1958: American President Dwight D. Eisenhower, proposed the establishment of a National Aeronautics and Space Agency (NASA) which would supersede the National Advisory Committee for Aeronautics. He proposed that this newly formed agency would aim to carry out space research and exploration and furthermore would conduct military research as determined by the department of defence.
1959: The first seven astronauts were selected for Project Mercury, this involved some of the most strenuous testing ever conducted through both physical and mental assessments, from a group of 110 military candidates a total of seven test pilots were chosen. Among the requirements to become an astronaut they must be a qualified jet pilot with at least 1500 flight-hours, be graduate of test pilot school, hold a bachelor's degree or equivalent, be under 40 years old, under 180 cm height and be in excellent physical condition. While only 6 astronauts were required for the mission, they could only narrow it down to seven and so all were given the opportunity. All seven would eventually fly in space (although not all on the mercury missions) although some had to wait up to 16 years for the opportunity.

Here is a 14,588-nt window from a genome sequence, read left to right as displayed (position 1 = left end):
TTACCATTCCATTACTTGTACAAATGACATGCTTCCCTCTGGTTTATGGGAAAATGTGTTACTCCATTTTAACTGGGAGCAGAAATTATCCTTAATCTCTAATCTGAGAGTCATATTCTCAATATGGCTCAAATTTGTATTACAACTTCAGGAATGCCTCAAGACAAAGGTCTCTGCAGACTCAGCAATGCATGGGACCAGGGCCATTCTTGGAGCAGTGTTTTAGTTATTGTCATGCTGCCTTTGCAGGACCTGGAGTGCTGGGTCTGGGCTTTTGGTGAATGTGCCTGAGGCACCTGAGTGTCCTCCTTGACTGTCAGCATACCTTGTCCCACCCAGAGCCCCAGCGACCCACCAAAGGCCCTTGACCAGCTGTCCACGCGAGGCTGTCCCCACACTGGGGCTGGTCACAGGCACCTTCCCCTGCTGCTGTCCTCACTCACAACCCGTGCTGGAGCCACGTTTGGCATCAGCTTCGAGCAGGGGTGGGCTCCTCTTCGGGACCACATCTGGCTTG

1968: The launch of Apollo 6 from Cape Canaveral at the Kennedy Space Centre. The main objective of the flight test was to demonstrate the trans-lunar injection capability of the Saturn V with a simulated payload equal to about 80% of a full Apollo spacecraft, and to repeat demonstration of the command module's (CM) heat shield capability to withstand a lunar re-entry. The flight plan called for following trans-lunar injection with a direct return abort using the command and service module's (CSM) main engine, with a total flight time of about 10 hours. Apollo 6 experienced problems right from the start. Two minutes into the flight, the rocket experienced severe pogo oscillations for about 30 seconds. While the mission failed to directly meet some of its objects regarding the translunar injections, lessons learnt meant that the mission allowed for successful missions later on and so was not a total loss.
Limerick Astronomy Club email: limerickastronomyclub @gmail.com